• Establishing All-Requirements: With little competition among wholesale power suppliers, municipal utilities began to look for wholesale power supply alternatives. They turned to FMPA to become an all-requirements power supplier for member cities that purchased all their wholesale power needs from private power companies. Bushnell, one of the smallest municipal electric utilities in Florida, was the first to sign with FMPA, followed by Green Cove Springs, Jacksonville Beach, Leesburg and Ocala. The project began serving all the power needs for those five members May 1, 1986. All-Requirements has grown into FMPA’s largest power supply project serving 15 members today.
  • Gaining Equal Transmission Access: In 1989, FMPA’s members wanted to purchase the same type of electric transmission service that investor-owned utilities used themselves. FMPA was able to contract for this service from one private power company, but another utility refused, even though they were required to do so by agreement with the Justice Department and Nuclear Regulatory Commission. FMPA negotiated with the company for two years but to no avail. In 1991, with no other satisfactory option available, FMPA filed a lawsuit for breach of contract and antitrust violations. As a result, FMPA obtained equal access to transmission service and significantly expanded All-Requirements to include other cities.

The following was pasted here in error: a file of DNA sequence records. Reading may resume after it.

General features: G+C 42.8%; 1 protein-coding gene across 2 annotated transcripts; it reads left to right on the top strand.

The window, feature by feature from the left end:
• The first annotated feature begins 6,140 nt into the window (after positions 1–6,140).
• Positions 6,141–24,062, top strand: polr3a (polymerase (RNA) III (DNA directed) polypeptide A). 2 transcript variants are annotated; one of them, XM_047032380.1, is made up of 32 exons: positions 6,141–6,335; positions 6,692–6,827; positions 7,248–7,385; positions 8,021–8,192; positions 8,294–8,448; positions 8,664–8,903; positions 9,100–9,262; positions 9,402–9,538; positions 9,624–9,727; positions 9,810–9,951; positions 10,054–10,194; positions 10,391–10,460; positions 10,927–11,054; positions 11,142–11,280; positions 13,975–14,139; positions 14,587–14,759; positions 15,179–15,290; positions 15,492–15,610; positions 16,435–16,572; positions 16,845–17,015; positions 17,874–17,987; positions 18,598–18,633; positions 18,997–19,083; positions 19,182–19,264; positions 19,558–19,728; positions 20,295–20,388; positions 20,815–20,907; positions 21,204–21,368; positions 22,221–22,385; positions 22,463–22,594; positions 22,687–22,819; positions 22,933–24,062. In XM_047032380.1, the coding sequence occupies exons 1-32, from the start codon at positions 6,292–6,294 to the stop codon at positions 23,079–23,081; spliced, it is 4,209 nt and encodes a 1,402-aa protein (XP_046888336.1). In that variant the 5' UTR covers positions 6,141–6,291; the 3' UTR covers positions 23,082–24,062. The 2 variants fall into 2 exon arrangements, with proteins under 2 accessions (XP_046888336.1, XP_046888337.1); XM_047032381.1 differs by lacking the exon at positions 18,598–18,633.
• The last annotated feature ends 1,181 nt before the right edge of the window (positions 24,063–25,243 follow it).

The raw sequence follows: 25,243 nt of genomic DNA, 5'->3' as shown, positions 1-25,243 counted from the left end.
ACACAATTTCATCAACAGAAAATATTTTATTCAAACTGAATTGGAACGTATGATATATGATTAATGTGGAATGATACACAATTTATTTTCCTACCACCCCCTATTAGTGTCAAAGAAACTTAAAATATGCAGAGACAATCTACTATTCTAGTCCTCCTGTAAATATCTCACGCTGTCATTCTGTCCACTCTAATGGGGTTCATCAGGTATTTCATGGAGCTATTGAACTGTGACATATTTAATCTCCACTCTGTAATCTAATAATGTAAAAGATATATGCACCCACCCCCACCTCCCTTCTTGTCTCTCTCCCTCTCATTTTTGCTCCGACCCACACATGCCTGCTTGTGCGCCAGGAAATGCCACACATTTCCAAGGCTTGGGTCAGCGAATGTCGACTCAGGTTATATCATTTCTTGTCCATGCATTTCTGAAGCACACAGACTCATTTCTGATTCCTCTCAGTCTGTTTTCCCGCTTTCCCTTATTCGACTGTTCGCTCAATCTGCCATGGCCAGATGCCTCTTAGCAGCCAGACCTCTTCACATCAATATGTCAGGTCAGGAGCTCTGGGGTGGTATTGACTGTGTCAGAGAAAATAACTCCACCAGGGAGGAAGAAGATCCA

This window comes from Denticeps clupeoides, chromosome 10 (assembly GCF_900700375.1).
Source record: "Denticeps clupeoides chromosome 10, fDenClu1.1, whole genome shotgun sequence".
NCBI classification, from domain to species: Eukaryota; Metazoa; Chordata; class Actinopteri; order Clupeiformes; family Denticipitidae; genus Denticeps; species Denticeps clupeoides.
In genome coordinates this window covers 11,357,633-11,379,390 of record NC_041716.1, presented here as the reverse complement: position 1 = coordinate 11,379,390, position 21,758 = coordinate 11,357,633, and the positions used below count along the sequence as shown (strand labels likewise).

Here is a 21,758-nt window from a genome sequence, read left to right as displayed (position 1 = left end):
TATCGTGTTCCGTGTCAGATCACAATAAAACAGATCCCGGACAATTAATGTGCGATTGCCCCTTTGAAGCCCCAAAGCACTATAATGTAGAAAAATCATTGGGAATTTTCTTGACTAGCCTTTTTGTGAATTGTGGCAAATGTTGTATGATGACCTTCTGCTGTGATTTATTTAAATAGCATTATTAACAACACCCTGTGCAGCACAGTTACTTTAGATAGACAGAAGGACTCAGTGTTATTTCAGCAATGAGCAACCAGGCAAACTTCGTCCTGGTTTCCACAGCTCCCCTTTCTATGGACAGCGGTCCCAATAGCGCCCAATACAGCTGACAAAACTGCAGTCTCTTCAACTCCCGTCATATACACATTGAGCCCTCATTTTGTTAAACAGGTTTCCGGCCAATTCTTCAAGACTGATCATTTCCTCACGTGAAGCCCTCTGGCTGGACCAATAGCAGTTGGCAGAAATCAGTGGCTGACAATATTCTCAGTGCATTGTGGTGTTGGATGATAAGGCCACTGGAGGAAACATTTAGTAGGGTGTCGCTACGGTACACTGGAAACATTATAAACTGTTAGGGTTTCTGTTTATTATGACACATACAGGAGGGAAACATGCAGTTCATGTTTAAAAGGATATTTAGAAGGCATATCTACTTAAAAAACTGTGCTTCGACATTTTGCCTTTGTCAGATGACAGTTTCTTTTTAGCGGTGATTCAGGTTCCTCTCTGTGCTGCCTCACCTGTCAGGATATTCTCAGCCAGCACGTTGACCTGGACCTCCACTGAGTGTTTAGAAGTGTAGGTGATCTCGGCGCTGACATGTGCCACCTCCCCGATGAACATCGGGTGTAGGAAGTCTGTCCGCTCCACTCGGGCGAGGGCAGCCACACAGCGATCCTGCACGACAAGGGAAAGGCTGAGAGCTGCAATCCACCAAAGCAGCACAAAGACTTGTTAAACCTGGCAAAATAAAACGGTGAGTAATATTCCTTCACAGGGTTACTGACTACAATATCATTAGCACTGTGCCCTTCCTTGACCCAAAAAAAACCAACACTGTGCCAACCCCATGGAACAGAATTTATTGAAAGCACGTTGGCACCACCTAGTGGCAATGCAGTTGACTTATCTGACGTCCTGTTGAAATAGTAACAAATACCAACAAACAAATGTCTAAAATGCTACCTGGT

• Project Taker to Project Maker: Within a few short years, FMPA’s All-Requirements Project grew into one of the largest municipal utilities in Florida and the United States. All-Requirements cities needed to modernize their fleet of generation plants, while meeting their customers’ growing power needs in an economical and environmentally friendly manner. To meet this challenge, the Agency developed in 2004 a comprehensive, long-term power supply plan. This plan showed significant growth in electricity demand over the next 20 years. Now that All-Requirements has grown, it had capacity needs that were large enough to justify building its own units and urgent enough that FMPA could not wait to be invited to participate in another utility’s plant. FMPA’s long-term plan recommended two new generation projects: a simple cycle combustion turbine to begin operating in 2006 and a combined cycle unit to begin operating in 2008. The simple cycle combustion turbine was successfully completed in June 2006, and the combined cycle unit is scheduled to begin commercial operation in late spring 2008.